We all have favorite drummer jokes, like ‘what’s the last thing all drummers say to their bands? “guys, shall we try some of my songs?”’ but it’s all good-natured fun. Drum machines, beatboxes, synths, and sampling might have replaced many drummers, but none can beat the inventiveness and creativity of a good drummer.
So, what are the best headphones for drummers? To answer that, we need to dig a bit deeper into the mind of the drummer. Yes, they do have them…
It’s all about the noise
Generations ago, before keyboards, guitars and basses were amplified, in the era of swing, bebop jazz, and early Chicago blues, drummers were by far the noisiest instrument in the band. Gene Krupa and Max Roach dominated the sound of even a big band. Then along came Fender and Gibson electric guitars and basses and changed all that. Things got even worse as Marshall and other high-octane amps appeared; drummers were now swamped on stage. They literally could not hear themselves play. They tried a bit of stage amplification of their own, using monitors, but that often made things more complicated or even worse for everyone.
So, headphones, earphones, earbuds etc. came to the rescue for the poor embattled drummer. Choosing the right type very much depends on what type of music the drummer is doing, where they are doing it, and who they are playing with.
In a nutshell, drummers need to have control of what is coming into their ears. They need to be able to hear themselves and also hear other band members. They also may need some protection from excessive noise or feedback. Finally, they need to be able to move around and play freely (and maybe even sing). They might even want to look cool.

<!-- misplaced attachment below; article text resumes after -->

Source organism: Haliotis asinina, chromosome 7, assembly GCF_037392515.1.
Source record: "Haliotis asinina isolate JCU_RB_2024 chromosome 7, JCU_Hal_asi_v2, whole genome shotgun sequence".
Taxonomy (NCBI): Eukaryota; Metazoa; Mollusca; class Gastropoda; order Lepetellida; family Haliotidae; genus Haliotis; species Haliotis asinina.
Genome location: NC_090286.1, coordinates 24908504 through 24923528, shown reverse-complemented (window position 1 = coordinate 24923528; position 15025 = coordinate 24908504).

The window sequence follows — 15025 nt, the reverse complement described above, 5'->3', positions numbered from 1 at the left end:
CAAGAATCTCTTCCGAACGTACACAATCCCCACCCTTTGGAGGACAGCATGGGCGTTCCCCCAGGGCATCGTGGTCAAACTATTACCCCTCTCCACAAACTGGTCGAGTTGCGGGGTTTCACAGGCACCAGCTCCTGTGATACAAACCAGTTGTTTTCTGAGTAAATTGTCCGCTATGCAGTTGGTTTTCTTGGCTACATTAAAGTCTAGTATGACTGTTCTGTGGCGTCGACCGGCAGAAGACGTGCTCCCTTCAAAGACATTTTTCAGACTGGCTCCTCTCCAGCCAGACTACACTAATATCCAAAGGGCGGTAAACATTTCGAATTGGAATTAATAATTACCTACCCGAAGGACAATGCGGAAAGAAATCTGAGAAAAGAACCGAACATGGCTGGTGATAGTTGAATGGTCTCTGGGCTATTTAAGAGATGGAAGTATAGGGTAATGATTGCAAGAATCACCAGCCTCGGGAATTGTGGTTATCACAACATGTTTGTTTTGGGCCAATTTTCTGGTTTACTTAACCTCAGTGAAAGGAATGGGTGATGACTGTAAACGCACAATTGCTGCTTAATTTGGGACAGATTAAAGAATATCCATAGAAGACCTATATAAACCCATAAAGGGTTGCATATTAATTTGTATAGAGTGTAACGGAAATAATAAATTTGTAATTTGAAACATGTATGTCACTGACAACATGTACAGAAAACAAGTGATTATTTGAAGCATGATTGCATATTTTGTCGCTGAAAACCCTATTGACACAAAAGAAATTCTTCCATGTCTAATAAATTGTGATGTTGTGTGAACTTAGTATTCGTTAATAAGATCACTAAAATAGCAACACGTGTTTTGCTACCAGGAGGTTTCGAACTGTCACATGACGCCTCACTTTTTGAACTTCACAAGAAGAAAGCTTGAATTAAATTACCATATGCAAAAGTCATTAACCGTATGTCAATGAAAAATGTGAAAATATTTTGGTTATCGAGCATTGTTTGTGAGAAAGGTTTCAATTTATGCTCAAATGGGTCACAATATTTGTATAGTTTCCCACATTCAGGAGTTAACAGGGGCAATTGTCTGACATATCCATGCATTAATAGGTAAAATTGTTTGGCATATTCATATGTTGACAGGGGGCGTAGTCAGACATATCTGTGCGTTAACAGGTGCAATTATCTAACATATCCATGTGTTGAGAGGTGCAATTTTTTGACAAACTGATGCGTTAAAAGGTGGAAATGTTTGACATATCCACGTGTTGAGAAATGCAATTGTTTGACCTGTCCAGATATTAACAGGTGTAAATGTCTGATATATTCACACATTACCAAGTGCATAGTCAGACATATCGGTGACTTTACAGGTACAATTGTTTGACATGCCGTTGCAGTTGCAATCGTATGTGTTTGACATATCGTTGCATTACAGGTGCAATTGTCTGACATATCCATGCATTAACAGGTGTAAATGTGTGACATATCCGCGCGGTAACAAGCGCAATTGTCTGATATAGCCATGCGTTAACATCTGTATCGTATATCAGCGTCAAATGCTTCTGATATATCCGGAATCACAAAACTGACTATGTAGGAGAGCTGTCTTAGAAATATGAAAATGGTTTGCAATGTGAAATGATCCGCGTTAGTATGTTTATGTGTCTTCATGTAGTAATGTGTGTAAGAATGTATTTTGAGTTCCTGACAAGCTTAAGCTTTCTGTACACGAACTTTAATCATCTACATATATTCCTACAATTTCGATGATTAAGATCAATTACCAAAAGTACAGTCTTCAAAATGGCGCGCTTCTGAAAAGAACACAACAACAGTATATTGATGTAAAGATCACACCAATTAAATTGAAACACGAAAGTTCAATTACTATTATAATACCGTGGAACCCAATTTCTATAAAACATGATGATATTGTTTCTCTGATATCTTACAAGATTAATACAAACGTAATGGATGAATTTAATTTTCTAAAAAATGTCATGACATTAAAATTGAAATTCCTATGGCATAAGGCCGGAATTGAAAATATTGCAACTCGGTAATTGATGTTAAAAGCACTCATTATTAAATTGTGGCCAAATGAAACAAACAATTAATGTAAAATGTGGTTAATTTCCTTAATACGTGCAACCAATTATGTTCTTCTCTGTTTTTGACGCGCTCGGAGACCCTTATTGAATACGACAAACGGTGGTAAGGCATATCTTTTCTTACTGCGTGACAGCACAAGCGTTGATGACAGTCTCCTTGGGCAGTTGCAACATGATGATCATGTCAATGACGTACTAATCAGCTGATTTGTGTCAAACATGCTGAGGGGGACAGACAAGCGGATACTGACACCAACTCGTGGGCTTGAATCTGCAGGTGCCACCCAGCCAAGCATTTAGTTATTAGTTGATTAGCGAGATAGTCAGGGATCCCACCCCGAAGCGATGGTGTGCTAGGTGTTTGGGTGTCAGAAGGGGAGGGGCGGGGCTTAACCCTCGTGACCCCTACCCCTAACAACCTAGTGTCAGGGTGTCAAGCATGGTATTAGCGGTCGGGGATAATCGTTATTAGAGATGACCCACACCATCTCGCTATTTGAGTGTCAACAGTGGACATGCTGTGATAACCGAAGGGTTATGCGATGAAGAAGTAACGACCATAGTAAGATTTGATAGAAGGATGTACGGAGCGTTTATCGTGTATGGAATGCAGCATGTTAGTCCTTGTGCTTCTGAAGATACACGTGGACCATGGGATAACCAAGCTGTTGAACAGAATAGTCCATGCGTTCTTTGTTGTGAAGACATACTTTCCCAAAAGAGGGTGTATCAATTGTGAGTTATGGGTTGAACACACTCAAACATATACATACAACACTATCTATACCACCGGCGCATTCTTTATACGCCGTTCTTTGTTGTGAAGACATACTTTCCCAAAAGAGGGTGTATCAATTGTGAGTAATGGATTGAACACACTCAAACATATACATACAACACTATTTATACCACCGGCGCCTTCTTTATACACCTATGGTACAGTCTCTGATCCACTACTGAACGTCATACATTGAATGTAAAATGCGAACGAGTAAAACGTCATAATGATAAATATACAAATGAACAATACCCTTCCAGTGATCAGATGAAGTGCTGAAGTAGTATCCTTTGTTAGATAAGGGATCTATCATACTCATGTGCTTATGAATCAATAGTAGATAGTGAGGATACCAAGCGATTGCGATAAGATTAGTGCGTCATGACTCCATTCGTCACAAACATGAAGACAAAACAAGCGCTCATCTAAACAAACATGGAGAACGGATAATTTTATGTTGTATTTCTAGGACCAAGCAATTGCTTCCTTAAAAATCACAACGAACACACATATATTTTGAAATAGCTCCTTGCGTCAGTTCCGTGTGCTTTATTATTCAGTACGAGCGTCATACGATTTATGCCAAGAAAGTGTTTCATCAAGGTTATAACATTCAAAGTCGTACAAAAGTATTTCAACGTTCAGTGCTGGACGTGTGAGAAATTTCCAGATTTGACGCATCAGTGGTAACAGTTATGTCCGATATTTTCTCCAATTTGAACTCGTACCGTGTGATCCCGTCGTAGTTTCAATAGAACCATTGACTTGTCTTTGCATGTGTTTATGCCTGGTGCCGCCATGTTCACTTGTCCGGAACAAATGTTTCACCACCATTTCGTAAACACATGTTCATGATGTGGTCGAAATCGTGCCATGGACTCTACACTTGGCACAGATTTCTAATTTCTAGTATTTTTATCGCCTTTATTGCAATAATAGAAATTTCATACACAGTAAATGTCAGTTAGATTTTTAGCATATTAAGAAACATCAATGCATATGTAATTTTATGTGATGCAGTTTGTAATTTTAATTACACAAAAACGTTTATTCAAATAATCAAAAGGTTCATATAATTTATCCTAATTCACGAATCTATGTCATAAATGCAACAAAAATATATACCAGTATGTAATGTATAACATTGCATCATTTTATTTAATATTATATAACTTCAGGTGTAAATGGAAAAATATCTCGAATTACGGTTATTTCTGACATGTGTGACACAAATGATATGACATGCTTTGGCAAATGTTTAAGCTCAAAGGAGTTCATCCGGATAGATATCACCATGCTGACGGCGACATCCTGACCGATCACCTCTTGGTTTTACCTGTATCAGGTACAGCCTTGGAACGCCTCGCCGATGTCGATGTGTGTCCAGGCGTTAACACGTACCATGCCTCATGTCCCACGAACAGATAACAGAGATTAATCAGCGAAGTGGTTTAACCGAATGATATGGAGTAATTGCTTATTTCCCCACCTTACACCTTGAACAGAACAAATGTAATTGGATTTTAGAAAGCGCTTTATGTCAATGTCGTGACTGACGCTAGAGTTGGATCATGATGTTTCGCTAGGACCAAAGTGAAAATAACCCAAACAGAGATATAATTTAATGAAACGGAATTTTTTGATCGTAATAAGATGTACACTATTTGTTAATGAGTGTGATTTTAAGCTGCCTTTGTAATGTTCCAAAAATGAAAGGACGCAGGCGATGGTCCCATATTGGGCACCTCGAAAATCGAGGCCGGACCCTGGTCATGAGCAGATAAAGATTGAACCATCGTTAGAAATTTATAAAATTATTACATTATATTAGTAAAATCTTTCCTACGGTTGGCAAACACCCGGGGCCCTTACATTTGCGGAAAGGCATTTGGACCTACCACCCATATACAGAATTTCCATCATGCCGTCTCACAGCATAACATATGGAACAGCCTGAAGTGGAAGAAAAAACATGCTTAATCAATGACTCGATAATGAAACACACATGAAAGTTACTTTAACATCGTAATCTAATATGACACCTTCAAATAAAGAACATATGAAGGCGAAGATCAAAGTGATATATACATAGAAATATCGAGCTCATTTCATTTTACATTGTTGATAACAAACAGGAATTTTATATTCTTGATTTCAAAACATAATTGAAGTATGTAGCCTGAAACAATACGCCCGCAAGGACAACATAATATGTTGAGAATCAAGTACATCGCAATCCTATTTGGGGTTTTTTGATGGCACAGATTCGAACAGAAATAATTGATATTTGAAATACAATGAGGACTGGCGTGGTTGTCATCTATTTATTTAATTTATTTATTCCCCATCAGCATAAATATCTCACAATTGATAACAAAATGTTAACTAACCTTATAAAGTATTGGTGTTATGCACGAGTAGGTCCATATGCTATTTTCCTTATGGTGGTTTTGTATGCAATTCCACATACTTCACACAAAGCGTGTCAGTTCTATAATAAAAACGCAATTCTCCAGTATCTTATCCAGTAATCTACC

Not all drummers have the same issues. Drumming for a Taylor Swift covers band in a Florida hotel lobby is not the same as playing in a studio and is different again from drumming for a death metal band on tour in Kyiv.
There are many styles of headphones
Classic big closed ‘bins’ headphones give great acoustic protection and deep bass but are clunky and look goofy. No problem in the studio but a big issue if you joined a band in the hope of picking up girls (or guys, or both) at gigs.
Open-meshed over-ear headphones let in more ambient sound, which can be a good thing – sometimes. So, you can hear other band members in an emergency if something has gone wrong with the audio mixing deck, or your audio engineer has had too many free drinks from the bar.
How do in ear monitors work for drummers
In-ear wired buds are very reliable and hard to lose, – they are barely noticeable too. Quality and protection aren’t the best though.
Wireless buds are very fashionable these days but are a nuisance to keep in and very easily lost. Drumming can be very energetic and it would be a bit ‘Spinal Tap’ to see your drummer scrabbling around on the floor during a gig trying to find one that had just dropped out.
Then you have bone transducers – they look very sci-fi/cyberpunk, etc. but aren’t going to provide any ear protection at all.
So, those are just a few of the choices – there are more – for the budding Neal Peart in your band. To find out more check out “best affordable in ear monitors for drummers” for the full story.